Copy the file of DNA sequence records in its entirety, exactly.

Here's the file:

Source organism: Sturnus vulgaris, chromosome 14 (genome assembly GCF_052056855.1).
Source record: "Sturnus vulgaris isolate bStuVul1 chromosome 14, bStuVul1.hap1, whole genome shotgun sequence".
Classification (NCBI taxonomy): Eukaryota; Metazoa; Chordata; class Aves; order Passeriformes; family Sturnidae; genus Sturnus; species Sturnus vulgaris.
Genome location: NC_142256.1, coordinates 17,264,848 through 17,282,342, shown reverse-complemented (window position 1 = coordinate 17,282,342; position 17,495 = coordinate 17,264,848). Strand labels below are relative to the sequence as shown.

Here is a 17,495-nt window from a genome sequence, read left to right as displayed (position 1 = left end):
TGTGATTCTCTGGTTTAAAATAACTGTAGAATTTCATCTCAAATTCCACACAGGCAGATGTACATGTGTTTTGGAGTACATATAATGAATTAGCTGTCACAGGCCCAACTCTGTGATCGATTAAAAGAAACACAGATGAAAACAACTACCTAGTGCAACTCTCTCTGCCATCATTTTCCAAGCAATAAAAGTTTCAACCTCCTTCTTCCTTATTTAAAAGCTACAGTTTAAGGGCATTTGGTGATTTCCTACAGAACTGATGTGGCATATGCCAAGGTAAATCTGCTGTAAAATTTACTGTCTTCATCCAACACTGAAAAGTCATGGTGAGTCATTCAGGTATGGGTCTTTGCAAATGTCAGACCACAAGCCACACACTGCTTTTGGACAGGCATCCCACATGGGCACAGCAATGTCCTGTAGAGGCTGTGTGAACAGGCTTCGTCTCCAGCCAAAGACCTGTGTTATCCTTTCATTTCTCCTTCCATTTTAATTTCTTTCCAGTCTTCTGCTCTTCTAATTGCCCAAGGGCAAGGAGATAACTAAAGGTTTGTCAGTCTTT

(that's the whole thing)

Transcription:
Source organism: Sturnus vulgaris, chromosome 14 (genome assembly GCF_052056855.1).
Source record: "Sturnus vulgaris isolate bStuVul1 chromosome 14, bStuVul1.hap1, whole genome shotgun sequence".
Classification (NCBI taxonomy): Eukaryota; Metazoa; Chordata; class Aves; order Passeriformes; family Sturnidae; genus Sturnus; species Sturnus vulgaris.
Genome location: NC_142256.1, coordinates 17,264,848 through 17,282,342, shown reverse-complemented (window position 1 = coordinate 17,282,342; position 17,495 = coordinate 17,264,848). Strand labels below are relative to the sequence as shown.

Here is a 17,495-nt window from a genome sequence, read left to right as displayed (position 1 = left end):
TGTGATTCTCTGGTTTAAAATAACTGTAGAATTTCATCTCAAATTCCACACAGGCAGATGTACATGTGTTTTGGAGTACATATAATGAATTAGCTGTCACAGGCCCAACTCTGTGATCGATTAAAAGAAACACAGATGAAAACAACTACCTAGTGCAACTCTCTCTGCCATCATTTTCCAAGCAATAAAAGTTTCAACCTCCTTCTTCCTTATTTAAAAGCTACAGTTTAAGGGCATTTGGTGATTTCCTACAGAACTGATGTGGCATATGCCAAGGTAAATCTGCTGTAAAATTTACTGTCTTCATCCAACACTGAAAAGTCATGGTGAGTCATTCAGGTATGGGTCTTTGCAAATGTCAGACCACAAGCCACACACTGCTTTTGGACAGGCATCCCACATGGGCACAGCAATGTCCTGTAGAGGCTGTGTGAACAGGCTTCGTCTCCAGCCAAAGACCTGTGTTATCCTTTCATTTCTCCTTCCATTTTAATTTCTTTCCAGTCTTCTGCTCTTCTAATTGCCCAAGGGCAAGGAGATAACTAAAGGTTTGTCAGTCTTT